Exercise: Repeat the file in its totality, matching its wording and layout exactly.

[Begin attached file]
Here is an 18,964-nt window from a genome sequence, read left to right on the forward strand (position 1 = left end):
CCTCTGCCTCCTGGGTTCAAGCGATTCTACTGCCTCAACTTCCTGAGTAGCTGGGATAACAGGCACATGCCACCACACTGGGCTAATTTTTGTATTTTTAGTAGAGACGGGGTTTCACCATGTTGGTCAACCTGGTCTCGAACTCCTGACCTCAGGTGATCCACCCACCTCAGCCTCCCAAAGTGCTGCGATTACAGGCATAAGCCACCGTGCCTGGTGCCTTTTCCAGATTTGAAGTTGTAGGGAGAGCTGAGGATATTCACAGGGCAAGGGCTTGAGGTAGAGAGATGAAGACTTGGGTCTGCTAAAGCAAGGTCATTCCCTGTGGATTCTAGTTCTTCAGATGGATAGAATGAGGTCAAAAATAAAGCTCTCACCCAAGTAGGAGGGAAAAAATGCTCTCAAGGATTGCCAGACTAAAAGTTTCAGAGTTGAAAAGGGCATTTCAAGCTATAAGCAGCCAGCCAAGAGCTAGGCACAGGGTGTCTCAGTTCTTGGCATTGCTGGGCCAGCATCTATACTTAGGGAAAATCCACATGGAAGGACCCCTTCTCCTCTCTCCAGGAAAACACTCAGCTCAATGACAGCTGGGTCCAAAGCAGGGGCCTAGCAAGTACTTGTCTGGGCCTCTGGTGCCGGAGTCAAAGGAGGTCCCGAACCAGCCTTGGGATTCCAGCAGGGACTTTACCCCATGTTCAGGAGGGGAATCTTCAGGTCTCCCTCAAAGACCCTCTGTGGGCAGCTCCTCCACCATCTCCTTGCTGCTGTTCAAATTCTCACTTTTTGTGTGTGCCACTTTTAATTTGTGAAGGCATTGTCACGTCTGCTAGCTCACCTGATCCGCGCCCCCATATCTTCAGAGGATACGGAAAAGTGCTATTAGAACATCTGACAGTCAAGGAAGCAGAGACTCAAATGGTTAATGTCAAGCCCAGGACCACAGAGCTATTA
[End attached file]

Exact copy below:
Here is an 18,964-nt window from a genome sequence, read left to right on the forward strand (position 1 = left end):
CCTCTGCCTCCTGGGTTCAAGCGATTCTACTGCCTCAACTTCCTGAGTAGCTGGGATAACAGGCACATGCCACCACACTGGGCTAATTTTTGTATTTTTAGTAGAGACGGGGTTTCACCATGTTGGTCAACCTGGTCTCGAACTCCTGACCTCAGGTGATCCACCCACCTCAGCCTCCCAAAGTGCTGCGATTACAGGCATAAGCCACCGTGCCTGGTGCCTTTTCCAGATTTGAAGTTGTAGGGAGAGCTGAGGATATTCACAGGGCAAGGGCTTGAGGTAGAGAGATGAAGACTTGGGTCTGCTAAAGCAAGGTCATTCCCTGTGGATTCTAGTTCTTCAGATGGATAGAATGAGGTCAAAAATAAAGCTCTCACCCAAGTAGGAGGGAAAAAATGCTCTCAAGGATTGCCAGACTAAAAGTTTCAGAGTTGAAAAGGGCATTTCAAGCTATAAGCAGCCAGCCAAGAGCTAGGCACAGGGTGTCTCAGTTCTTGGCATTGCTGGGCCAGCATCTATACTTAGGGAAAATCCACATGGAAGGACCCCTTCTCCTCTCTCCAGGAAAACACTCAGCTCAATGACAGCTGGGTCCAAAGCAGGGGCCTAGCAAGTACTTGTCTGGGCCTCTGGTGCCGGAGTCAAAGGAGGTCCCGAACCAGCCTTGGGATTCCAGCAGGGACTTTACCCCATGTTCAGGAGGGGAATCTTCAGGTCTCCCTCAAAGACCCTCTGTGGGCAGCTCCTCCACCATCTCCTTGCTGCTGTTCAAATTCTCACTTTTTGTGTGTGCCACTTTTAATTTGTGAAGGCATTGTCACGTCTGCTAGCTCACCTGATCCGCGCCCCCATATCTTCAGAGGATACGGAAAAGTGCTATTAGAACATCTGACAGTCAAGGAAGCAGAGACTCAAATGGTTAATGTCAAGCCCAGGACCACAGAGCTATTA